PRESIDENT Hosni Mubarak is pursuing an increasing trend to cement friendships with countries in Asia. Over the weekend, Mubarak received Japanese Prime Minister Shinzo Abe and Azerbaijan President Ilham Aliyev. Mubarak's talks with the visiting dignitaries focussed on expanding economic, scientific and agricultural cooperation.
ALONGSIDE its established partnership agreements with the European Union, Egypt is pursuing a systematic mechanism of political dialogue with the EU as part of Egypt's conviction for the need to entertain a closer European political input in Middle East developments, especially in relation to the peace process and Iraq. Today, in Brussels, the seat of the EU, Egypt and the European Union will kick off the first round of their newly established policy planning meetings. Scheduled to take place twice a year in Brussels and Cairo, the meetings will attempt to coordinate stances on resolving acute political conflicts in the Middle East.
CAIRO Administrative Court on Tuesday ruled that President Hosni Mubarak's decision to refer 400 outlawed Muslim Brotherhood detainees to military tribunal illegal. According to MB lawyer Abdel-Moneim Abdel-Maqsoud, the ruling effectively required their release although there were no guarantees the government would comply. "The court, thank God, has accepted the appeal and decided to stop the president's decision... which entails their release. But will the government carry out the ruling or will it as usual procrastinate? That is the question that everyone is waiting to have answered," he said.
While not unprecedented, such a ruling is rare since it is effectively a challenge to the president who ordered the referrals. Legally, the ruling is binding and effective immediately, however, in similar cases the state has often ignored court release orders. In February, the MB members were referred to a military tribunal, including deputy supreme guide and businessman Khairat El-Shatter, on charges of terrorism and money-laundering, the first such transfer since 2001. On 29 April the detained Brothers appeared before a closed military court but the session was adjourned until June.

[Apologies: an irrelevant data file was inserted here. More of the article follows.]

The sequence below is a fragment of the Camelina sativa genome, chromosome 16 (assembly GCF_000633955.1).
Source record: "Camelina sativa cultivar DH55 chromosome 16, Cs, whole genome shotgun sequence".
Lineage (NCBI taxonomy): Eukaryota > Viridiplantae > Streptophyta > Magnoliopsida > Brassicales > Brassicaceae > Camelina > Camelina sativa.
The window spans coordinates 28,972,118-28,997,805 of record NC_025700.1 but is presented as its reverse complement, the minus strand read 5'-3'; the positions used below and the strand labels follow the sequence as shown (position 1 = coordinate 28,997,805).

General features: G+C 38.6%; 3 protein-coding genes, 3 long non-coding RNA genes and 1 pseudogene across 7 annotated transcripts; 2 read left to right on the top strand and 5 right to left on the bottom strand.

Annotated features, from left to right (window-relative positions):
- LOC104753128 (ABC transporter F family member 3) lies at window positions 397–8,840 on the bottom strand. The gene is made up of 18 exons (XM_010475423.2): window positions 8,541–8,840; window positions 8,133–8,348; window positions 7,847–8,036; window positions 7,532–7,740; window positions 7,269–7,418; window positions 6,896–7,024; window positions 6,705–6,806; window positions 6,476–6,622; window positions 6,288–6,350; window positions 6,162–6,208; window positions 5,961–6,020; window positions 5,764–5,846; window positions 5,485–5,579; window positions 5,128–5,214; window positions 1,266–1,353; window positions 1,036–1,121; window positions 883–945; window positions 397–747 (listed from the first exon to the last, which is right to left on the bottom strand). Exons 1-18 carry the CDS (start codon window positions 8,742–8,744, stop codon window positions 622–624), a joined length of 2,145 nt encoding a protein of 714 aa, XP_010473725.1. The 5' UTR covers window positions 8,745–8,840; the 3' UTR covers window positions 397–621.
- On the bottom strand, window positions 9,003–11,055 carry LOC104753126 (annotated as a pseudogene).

FAMED singer Angham has been cleared of shooting a video love song inside a mosque -- and while wearing revealing attire.
An investigation conducted by the Supreme Council of Antiquities (SCA) said Angham had not shot the song in the Al-Selehdar Mosque but in an adjacent sabil. The SCA also said the shooting of the video clip did not violate an antiquities law and did not include any transgression. It said the song's lyrics were "an expression of feelings and not triviality".
The week-long controversy erupted after Angham was spotted in Gammaliya district in historic Cairo, around Al-Selehdar monument complex, shooting a video clip for her new song Kol ma tearrab (Whenever you approach).
Rumours and many local newspapers had it that Angham was shooting a love song in Al-Selehdar Mosque while wearing a revealing outfit.
Reports said the public had been incensed and the minister of culture called for an immediate administrative investigation, stressing that houses of worship, be they Muslim or Coptic, are holy and must be respected.
Zahi Hawass, SCA secretary-general, warned that if the news was true, the person responsible will be severely punished for not only violating the sanctity of an Islamic shrine but breaking an Egyptian antiquities law prohibiting the shooting of any TV programme or video clip -- except those of a religious nature -- inside houses of prayer.